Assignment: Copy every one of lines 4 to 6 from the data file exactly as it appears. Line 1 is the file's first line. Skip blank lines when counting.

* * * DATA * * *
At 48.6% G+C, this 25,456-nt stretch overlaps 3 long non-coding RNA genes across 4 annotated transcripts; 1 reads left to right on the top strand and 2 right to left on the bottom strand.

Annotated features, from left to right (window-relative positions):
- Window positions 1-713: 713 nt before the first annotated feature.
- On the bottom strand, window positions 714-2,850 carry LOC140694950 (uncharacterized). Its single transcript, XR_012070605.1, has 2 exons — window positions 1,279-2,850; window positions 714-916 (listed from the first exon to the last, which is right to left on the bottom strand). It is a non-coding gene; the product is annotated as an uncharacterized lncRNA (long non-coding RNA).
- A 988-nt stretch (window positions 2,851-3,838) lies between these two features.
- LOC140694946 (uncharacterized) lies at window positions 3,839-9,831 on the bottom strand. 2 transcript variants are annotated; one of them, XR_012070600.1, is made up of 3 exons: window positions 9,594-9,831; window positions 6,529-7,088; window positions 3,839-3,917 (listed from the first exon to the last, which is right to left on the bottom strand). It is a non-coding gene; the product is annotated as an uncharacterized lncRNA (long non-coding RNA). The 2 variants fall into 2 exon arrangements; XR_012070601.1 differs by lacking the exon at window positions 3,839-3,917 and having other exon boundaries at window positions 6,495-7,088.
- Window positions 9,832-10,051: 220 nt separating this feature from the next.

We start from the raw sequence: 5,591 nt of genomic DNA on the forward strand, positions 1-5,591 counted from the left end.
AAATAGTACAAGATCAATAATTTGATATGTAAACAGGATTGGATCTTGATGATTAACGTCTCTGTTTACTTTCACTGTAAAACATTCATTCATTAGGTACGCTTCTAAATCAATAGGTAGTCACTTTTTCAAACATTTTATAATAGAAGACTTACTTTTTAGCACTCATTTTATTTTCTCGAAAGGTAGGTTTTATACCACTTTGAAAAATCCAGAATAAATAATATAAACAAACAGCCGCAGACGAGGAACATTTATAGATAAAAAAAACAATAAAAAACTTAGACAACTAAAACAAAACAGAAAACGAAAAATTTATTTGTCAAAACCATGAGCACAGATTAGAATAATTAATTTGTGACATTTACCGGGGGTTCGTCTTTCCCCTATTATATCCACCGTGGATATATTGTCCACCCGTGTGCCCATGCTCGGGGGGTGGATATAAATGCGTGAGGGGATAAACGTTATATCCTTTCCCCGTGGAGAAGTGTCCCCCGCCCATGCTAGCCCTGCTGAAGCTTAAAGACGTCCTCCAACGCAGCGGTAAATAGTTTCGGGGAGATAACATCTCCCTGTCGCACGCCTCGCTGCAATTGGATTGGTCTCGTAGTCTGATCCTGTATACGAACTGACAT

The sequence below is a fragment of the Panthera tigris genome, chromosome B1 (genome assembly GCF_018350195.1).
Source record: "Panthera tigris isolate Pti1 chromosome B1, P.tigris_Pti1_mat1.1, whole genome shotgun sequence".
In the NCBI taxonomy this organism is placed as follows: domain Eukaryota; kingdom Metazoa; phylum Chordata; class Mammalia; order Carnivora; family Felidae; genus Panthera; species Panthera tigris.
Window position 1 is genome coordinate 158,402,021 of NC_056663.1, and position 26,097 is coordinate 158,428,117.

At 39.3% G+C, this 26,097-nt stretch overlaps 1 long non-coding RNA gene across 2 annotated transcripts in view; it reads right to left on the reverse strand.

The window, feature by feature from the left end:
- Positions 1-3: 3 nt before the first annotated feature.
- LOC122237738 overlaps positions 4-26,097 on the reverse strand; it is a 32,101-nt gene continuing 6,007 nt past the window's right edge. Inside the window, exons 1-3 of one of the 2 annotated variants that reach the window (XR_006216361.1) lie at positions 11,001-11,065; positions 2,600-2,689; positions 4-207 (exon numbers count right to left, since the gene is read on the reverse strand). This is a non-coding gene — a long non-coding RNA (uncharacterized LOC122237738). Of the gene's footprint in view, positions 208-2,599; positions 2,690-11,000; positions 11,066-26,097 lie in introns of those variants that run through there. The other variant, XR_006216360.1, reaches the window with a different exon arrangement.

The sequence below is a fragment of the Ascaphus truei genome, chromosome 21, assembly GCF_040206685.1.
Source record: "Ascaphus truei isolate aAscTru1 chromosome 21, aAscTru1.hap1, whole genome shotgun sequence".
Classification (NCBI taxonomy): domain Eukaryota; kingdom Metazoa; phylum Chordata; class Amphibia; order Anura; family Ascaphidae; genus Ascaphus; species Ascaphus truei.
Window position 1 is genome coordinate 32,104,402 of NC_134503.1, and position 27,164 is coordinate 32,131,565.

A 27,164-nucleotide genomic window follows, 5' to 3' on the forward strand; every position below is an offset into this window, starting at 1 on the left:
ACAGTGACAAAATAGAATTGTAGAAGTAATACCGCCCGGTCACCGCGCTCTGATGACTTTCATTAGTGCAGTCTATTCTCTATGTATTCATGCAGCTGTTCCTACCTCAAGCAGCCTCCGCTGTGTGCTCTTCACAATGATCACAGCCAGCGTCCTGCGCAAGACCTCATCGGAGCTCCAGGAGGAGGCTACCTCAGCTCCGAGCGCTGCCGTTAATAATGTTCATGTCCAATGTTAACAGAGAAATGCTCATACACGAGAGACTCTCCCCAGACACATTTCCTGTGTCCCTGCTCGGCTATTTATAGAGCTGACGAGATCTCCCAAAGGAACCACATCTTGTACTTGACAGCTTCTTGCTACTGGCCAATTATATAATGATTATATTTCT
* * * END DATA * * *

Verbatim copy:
- On the bottom strand, window positions 714-2,850 carry LOC140694950 (uncharacterized). Its single transcript, XR_012070605.1, has 2 exons — window positions 1,279-2,850; window positions 714-916 (listed from the first exon to the last, which is right to left on the bottom strand). It is a non-coding gene; the product is annotated as an uncharacterized lncRNA (long non-coding RNA).
- A 988-nt stretch (window positions 2,851-3,838) lies between these two features.
- LOC140694946 (uncharacterized) lies at window positions 3,839-9,831 on the bottom strand. 2 transcript variants are annotated; one of them, XR_012070600.1, is made up of 3 exons: window positions 9,594-9,831; window positions 6,529-7,088; window positions 3,839-3,917 (listed from the first exon to the last, which is right to left on the bottom strand). It is a non-coding gene; the product is annotated as an uncharacterized lncRNA (long non-coding RNA). The 2 variants fall into 2 exon arrangements; XR_012070601.1 differs by lacking the exon at window positions 3,839-3,917 and having other exon boundaries at window positions 6,495-7,088.